Unless European leaders change their mind-set, the United States and Russia will break up the European Union.
A recent decision by the OSCE to revive arms-control talks is unlikely to achieve much without simultaneous efforts to resolve protracted conflicts in Eastern Europe.
The year 2016 witnessed the breakup of the common identity that had held Europe together for over seventy years. Two notable examples come from Britain and Russia.
To resolve the deepening polarization in the Baltic region, the West needs to engage frankly and directly with Russia on the future status of the Kaliningrad exclave.
For years to come, the former Soviet Union will be home to some of the world’s most impregnable borders.
NATO must make clear to Moscow that a cyberattack aimed at undermining an ally’s institutional integrity will be met with retaliatory measures.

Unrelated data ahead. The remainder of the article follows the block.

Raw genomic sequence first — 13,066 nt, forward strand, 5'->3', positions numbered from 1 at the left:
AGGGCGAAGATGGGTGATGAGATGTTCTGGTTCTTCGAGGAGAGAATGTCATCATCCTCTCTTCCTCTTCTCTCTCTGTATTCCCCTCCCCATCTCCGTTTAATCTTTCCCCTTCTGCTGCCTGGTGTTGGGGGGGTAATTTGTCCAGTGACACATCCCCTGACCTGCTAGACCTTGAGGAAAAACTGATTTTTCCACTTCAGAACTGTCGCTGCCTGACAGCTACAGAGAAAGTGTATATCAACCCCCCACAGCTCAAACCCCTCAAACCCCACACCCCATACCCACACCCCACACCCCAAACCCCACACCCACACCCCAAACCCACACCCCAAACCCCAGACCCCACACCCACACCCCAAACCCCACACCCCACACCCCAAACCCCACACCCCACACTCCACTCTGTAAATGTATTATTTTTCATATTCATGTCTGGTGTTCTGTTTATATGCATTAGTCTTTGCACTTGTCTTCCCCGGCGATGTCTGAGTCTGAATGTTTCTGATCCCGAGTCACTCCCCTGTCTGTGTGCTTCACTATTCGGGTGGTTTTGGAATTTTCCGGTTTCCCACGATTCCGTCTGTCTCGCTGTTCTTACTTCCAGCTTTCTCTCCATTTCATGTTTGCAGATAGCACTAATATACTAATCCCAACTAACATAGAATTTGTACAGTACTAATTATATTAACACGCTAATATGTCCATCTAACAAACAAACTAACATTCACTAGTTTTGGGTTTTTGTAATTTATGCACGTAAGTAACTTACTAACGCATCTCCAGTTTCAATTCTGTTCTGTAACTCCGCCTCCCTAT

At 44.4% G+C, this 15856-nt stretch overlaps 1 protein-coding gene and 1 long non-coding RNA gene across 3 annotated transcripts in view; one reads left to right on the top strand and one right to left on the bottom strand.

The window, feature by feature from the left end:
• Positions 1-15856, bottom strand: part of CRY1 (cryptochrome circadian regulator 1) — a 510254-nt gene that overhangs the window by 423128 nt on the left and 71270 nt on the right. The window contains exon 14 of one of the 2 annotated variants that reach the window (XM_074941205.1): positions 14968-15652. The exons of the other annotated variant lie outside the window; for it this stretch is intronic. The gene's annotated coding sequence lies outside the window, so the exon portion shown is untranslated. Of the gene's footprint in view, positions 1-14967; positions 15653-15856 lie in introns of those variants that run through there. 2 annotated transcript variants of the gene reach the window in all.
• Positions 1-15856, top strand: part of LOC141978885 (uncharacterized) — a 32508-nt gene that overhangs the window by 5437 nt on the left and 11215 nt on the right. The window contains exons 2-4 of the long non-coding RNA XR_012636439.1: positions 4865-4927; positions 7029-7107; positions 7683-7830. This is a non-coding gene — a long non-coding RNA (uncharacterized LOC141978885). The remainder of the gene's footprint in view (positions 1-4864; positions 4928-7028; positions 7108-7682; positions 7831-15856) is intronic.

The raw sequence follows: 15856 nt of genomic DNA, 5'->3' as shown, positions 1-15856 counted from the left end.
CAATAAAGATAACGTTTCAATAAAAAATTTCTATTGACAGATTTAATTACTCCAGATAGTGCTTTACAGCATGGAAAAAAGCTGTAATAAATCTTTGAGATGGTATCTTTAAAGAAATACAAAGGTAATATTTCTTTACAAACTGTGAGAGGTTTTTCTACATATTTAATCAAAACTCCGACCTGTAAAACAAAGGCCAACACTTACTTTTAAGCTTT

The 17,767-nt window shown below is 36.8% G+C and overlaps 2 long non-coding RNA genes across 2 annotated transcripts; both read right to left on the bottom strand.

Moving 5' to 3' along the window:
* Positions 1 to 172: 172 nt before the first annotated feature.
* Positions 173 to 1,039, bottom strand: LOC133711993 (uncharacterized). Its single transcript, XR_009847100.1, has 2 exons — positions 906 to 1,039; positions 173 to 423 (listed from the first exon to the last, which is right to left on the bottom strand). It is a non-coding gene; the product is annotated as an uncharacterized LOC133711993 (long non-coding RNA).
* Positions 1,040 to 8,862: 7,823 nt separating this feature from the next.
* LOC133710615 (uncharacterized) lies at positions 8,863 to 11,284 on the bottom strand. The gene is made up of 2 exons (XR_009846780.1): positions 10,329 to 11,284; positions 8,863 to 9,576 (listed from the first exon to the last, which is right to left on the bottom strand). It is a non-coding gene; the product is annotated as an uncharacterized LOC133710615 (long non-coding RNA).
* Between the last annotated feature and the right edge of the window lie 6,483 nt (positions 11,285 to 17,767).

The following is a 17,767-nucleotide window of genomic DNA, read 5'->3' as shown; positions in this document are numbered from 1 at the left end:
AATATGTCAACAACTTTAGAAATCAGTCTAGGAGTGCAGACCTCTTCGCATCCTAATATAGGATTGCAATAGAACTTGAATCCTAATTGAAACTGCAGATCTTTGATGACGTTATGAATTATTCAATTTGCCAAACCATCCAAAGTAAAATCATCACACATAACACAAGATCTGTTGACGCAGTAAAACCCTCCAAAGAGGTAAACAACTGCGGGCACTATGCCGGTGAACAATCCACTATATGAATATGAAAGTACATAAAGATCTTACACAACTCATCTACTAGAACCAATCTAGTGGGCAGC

Despite their appealing promises, oligarchs do not offer a viable form of governance in countries such as Georgia, Moldova, and Ukraine.
The future of a controversial Russian gas pipeline rests with the German chancellor and her predecessor.
The West is in dire need of a new, comprehensive strategy toward Russia. But none is likely to emerge anytime soon.
Antipopulist liberals in Georgia and other Eastern European countries have lost voters’ support. They need the wheel of history to turn again to realize their potential.